March 30 – Aquatic Animals and Jacques Cousteau
Explore the undersea world while learning about an amazing scientist who made it his life’s work to understand what was underwater! Learn why Cousteau was called the “Manfish,” and which devices he invented in order to make studying ocean life easier. Check out some animals that love to swim and learn what you can do to save the sea.
March 31 – How We Can Help Animals featuring Denver Zoo staff
How can we do our part to help animals in zoos and around the world? Campers will “work” with a Denver Zoo animal keeper to problem solve and determine possible solutions to a real-world challenge that our keepers have faced while caring for one of our animals. Then, with a conservation educator, campers will expand the Zoo’s borders by “travelling” on a Denver Zoo project that helps animals in the wild. What better way to connect to the animals in and out of the zoo?
How is the approach to teaching in camps different this year?
Our top priorities are safety, education, and fun. While zoo exploration/tours and animal encounters/demos are still the core of our programs, the camps staff are taking a different look at how the campers learn, explore, and engage while at Denver Zoo. The instructors will be utilizing inquiry-based, camper-driven approaches to learning in Mini-Camps.
Why did Denver Zoo decide to move to an inquiry-based model for its Mini-Camps?
In the Denver Zoo Learning Experiernces Department, we place great value on designing and implementing programs that reflect best practices in teaching and learning. This means a reflective approach to assessing our existing programs as well, where we consistently seek opportunties to revise and move the bar that much higher. We are deeply influenced by research into inquiry, constructivist learning, and the power of learner-driven experiencces. We knew our campers loved attending our Mini-Camps, and we're confident they walked away with some real inspiration. But we saw Mini-Camps as a perfect opportunity to open up the learning even more to students -- to provide genuine experiences for children to let their curiousity drive their learning. A supportive camp setting can be an ideal space for genuine inquiry. And so we are super excited to see what our Mini-Camp's young learners come up with this season.
What are the benefits of this type of education?
We know from the research that student-driven learning is the most impactful for genuine learning, for long-term knowledge and skill retention and growth. When we utilize inquiry in our programmming, students have the opportunity to experience an authentic scientific process -- from observation and questioning to making predictions and constructing means to seek answers. This is real science, and much more powerful for students that memorizing a simplistic scientific method, the way old-fashioned classroms used to have them do.
Why does Denver Zoo focus on education instead of just animal welfare?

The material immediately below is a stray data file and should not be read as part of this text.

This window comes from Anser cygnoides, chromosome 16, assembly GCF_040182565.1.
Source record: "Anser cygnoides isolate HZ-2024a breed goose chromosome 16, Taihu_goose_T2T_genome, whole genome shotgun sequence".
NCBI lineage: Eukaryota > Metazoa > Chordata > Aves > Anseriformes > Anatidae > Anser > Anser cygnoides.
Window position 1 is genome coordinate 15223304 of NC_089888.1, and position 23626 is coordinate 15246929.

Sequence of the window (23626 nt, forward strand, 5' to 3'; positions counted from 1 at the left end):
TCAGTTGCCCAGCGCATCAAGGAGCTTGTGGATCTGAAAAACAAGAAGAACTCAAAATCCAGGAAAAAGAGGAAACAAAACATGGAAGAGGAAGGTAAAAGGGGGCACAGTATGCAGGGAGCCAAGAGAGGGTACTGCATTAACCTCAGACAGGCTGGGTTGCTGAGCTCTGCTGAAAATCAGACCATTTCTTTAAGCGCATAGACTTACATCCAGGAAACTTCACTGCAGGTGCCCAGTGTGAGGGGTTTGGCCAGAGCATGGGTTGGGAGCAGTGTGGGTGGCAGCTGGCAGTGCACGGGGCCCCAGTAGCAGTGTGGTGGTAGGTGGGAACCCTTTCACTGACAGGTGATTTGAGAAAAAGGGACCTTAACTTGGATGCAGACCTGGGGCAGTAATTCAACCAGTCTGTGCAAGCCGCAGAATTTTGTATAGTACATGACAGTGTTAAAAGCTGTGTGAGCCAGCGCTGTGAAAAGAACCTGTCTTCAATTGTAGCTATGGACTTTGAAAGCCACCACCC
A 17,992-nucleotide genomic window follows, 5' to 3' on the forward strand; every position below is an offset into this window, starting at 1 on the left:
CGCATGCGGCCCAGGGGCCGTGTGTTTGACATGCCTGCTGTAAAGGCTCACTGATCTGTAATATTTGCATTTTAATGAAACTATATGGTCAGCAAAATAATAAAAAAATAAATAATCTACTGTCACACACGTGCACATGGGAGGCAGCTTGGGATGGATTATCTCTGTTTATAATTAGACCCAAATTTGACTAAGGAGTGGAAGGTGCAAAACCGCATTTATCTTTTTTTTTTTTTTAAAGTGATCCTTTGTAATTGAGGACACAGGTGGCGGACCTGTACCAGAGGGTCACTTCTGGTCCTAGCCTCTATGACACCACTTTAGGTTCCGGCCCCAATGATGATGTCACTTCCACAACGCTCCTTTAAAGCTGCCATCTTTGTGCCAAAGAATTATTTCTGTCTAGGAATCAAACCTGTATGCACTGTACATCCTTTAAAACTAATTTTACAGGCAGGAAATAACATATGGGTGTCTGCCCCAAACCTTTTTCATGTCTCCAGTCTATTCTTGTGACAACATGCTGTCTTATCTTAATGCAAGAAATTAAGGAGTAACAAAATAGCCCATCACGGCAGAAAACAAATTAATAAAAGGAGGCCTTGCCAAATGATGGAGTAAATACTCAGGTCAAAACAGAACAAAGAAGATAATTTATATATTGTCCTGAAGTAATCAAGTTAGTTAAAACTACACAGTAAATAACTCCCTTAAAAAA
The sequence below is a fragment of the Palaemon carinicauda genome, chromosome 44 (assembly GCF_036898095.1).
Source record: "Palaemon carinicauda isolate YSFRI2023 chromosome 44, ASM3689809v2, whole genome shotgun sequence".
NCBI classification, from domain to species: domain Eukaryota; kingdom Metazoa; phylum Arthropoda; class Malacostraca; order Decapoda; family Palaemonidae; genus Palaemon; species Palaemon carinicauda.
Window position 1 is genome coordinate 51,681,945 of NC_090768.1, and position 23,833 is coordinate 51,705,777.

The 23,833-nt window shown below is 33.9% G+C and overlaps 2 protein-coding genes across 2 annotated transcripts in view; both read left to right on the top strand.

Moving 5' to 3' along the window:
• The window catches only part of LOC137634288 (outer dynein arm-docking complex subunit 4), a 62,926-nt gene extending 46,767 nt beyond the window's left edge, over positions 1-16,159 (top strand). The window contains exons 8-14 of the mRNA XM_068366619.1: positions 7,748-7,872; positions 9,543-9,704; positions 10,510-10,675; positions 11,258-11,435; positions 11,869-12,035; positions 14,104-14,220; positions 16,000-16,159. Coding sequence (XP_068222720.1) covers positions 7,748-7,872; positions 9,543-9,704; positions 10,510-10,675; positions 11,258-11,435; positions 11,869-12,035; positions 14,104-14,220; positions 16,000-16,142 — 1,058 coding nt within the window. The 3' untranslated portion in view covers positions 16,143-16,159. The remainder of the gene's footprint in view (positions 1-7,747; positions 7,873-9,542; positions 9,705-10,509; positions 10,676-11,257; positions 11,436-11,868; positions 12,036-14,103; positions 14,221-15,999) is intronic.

At Denver Zoo, our mission is to secure a better world for animals through human understanding. And so while we pride ourselves on our world-class animal care and husbandry, we also recognize the enormous task in impacting human understanding about animals, the environment and our relationship to both. Denver Zoo's education programs are a terrific opportunity for us to inform and inspire new generations of environmental stewards and scientifically literate citizens.
What does all of this mean?
Inquiry-based means the campers will be investigating, searching, and solving problems. They will seek answers or information and use their critical thinking skills to gather data, use their senses to make observations, problem-solve, engineer solutions, and build a deeper understanding. Student-driven means that while staff will still be facilitating the programs, the direction in which the learning goes really depends on the campers – they will be using their own interests and passion to drive their experiences. This allows campers to construct a better grasp a broader understanding of the zoo, animals, the environment, and their connections to the larger world.
So what would my child do in a Mini-Camp?
It will be different for each group, based on the specific challenge being explored, age of the group, interests of the campers, and more. Instead of instructors sharing facts or telling the campers information, the instructor will ask questions and guide campers to discover the answers. When out in the zoo, campers will make observations and gather information to help them solve their challenge and engage in scientific arguments from evidence. Campers will have more time to more fully examine and explore their challenge, the zoo, experience animals up-close, and synthesize their learning through nature play and engineering solutions.
How is this different than a Mini-Camp last year?
Campers will be learning through doing and have more of say in how and what they learn. A typical day would see campers use everything they do that day, from zoo exploration and animal experiences to design blocks and group time, to solve their daily challenge. If something is constructed and sent home, it will be something the camper felt he or she needed to build in order to solve their given challenge. If your camper brings something home, ask them to tell you about it!